Saturday, 20 June 2009

Visual Merchandising in Australia

I found that on the whole Australia had quite sophisticated displays.

This Portmans store in Brisbane had an interesting display where cootie catchers (I think that's what they're called!) were plastered all over the back wall with gaps left to highlight the mannequins.  I like how the cootie catchers follow through onto the floor to surround the feet of the mannequins.  I think this window could have been improved slightly if maybe there was one more mannequin at a lower level bringing the group to five.  It could lay in between the singular mannequin and the grouping of three as usually odd numbers look better than even.  Also, this display could be used to demonstrate the hot colours of the season.  If the mannequins were wearing splashes of these colours, they could be replicated in a few of the cootie catchers therefore reinforcing the look.

I put this photo in of a shop in Surfer's Paradise just because I like what they had done with the sale sign - it fits in much more with the shop look than bog standard red sale signs.

I liked the display in this Melbourne shop selling nesting dolls.  Even though it is crammed full, it's thoughtfully done and looks fun.  The product is small so large quantities of it give it authority and enables the customer to see the variety of dolls the store sells.  Also, the mixture of baskets and wooden boxes gives it interest.

I think this childrens store on the other hand has too much crammed into the window.  There's nothing to focus the eye on and it just looks confusing with the variety of products displayed in it.  There is some-sort of vague outdoors theme going on but with lots of the products just randomly suspended and with a red curtain for a backdrop, the theme starts to disappear.  

I thought the visual merchandising in the Melbourne store below was excellent.  In-store and out had a cohesive look based on an achromatic colour theme with lots of mirror and glass chandeliers added for a touch of glamour.  The windows had a retro, rock-chic vibe which matched the mannequins clothes.  Records were strung up and piled on the floor alongside a microphone and speakers.  A rotating floor section and white plinths add interest with movement and height variation.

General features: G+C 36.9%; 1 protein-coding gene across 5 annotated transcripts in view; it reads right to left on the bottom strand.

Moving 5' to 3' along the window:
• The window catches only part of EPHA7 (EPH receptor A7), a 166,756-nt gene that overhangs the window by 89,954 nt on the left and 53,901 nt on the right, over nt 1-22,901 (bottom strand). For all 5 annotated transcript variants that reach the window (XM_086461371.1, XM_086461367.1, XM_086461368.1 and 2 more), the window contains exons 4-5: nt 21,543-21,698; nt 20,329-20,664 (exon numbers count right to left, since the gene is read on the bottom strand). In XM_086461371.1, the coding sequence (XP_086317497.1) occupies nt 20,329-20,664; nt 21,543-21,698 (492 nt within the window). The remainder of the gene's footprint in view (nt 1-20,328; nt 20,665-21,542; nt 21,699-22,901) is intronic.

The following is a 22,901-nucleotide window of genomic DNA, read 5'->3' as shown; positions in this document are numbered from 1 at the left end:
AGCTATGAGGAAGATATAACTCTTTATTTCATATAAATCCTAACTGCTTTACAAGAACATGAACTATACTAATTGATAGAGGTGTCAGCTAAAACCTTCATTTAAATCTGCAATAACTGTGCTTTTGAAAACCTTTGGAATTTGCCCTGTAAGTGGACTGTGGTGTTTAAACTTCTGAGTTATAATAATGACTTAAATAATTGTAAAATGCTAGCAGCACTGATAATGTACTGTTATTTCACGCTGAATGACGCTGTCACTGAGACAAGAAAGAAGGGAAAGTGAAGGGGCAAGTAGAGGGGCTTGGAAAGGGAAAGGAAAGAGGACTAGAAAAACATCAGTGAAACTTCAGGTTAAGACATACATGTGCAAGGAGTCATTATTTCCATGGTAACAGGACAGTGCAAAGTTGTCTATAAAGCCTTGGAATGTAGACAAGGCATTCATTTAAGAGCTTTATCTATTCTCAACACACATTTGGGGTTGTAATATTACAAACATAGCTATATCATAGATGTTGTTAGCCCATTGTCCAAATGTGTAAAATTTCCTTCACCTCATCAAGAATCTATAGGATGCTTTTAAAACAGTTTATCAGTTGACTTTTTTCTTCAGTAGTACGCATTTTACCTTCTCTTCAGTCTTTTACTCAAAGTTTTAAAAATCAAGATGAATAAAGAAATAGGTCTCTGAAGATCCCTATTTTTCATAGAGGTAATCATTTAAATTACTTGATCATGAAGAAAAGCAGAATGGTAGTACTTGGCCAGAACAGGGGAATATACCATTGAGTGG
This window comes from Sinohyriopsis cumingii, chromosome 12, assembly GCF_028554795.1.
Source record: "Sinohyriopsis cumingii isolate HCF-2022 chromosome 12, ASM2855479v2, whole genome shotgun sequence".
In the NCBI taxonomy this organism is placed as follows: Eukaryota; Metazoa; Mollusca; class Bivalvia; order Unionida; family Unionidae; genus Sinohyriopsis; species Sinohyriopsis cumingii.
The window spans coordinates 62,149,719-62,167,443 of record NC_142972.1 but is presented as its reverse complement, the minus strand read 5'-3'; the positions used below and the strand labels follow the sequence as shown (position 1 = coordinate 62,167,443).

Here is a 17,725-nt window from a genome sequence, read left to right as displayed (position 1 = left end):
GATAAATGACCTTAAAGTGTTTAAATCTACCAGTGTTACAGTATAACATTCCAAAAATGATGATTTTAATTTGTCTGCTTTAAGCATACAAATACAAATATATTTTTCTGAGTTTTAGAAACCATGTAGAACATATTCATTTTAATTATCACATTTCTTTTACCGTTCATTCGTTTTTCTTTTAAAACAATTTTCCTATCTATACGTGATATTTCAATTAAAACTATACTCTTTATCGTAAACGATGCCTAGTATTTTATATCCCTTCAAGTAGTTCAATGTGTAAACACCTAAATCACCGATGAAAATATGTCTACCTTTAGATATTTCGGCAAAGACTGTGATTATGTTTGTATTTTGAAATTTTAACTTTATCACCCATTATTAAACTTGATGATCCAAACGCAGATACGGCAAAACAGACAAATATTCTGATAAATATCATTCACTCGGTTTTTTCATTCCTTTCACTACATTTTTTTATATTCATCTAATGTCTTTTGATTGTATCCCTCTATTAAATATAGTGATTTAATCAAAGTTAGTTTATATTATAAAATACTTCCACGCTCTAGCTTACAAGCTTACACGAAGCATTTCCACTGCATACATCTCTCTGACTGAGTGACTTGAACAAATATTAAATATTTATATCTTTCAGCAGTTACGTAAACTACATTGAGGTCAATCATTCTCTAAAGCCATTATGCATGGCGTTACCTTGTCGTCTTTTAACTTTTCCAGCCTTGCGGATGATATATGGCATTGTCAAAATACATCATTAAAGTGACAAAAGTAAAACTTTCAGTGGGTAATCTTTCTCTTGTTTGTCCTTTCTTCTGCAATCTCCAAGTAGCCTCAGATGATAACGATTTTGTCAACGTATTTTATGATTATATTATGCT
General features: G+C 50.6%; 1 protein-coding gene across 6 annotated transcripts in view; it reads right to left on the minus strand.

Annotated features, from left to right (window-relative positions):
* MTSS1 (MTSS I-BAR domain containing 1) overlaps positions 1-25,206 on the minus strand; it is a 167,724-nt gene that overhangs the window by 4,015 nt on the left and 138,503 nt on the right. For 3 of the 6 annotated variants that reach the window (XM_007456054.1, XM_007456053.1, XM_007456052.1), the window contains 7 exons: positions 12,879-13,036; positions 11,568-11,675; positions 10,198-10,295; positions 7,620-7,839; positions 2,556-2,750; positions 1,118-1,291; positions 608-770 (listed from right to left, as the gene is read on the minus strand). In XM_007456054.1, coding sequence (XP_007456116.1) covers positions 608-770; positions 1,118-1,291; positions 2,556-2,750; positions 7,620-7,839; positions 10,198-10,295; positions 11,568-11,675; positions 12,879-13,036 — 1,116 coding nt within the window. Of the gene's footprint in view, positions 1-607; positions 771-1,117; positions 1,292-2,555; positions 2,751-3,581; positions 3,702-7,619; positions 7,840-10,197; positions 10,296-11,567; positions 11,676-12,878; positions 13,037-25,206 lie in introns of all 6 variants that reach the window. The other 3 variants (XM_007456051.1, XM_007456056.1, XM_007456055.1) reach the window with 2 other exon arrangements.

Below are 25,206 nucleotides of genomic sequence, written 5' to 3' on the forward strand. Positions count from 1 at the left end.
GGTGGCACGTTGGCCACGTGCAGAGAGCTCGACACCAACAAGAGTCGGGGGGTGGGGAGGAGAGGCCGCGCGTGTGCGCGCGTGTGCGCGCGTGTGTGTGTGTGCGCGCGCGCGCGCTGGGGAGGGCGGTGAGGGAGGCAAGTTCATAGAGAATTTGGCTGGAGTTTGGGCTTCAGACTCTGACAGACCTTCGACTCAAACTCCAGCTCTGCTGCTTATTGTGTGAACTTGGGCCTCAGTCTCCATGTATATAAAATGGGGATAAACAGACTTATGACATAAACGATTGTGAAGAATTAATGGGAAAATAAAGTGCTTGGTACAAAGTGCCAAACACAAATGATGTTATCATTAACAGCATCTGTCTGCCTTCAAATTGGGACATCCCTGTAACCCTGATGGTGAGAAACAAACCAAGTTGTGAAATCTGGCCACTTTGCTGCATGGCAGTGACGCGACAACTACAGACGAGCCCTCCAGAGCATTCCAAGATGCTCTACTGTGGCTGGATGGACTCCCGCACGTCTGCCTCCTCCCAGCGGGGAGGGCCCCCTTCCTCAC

The entrance of the store emphasises the retro glamour look with a wall of vintage black and white fashion photos, an intricate mirror and mirrored dressing table, long swathes of white material draped elegantly along the wall and the hint of a chandelier up the escalators.   

This classy hot shop displaying the must have clothes of the moment is surrounded on either side by accessories and make up that would compliment the outfits shown.  This area was on the upper level on the shop where the more expensive clothes were stocked - giving the level a more exclusive air.

I liked this store because it was so bold with its visual merchandising.  The multi-coloured bunting and crazy pile of purple, pink and red television sets mixed with flamingo statues and shiny red heart balloons alongside strings of coloured bulbs, pom poms and 2D stilt walkers with hula rings shouldn't work, but it does.  It's perfect for the shops targeted age range - young teens and it makes it look like a fun place to shop.  It also works because it has the image of the same model with matching pink hair in both displays and this brings the look together.  

These last images from Australia are taken from the same shoe shop - one window is for women's shoes and the other for the men's range.  Both are room settings with a tartan theme.  I think this works because the tartan is a different pattern for both sides, matching the particular shoe collection and showing the difference in the collections while tying each other in with the same pattern.  Also the different types of props have been well thought through - I especially like the red flowers on the woman's side giving the window a more feminine touch.

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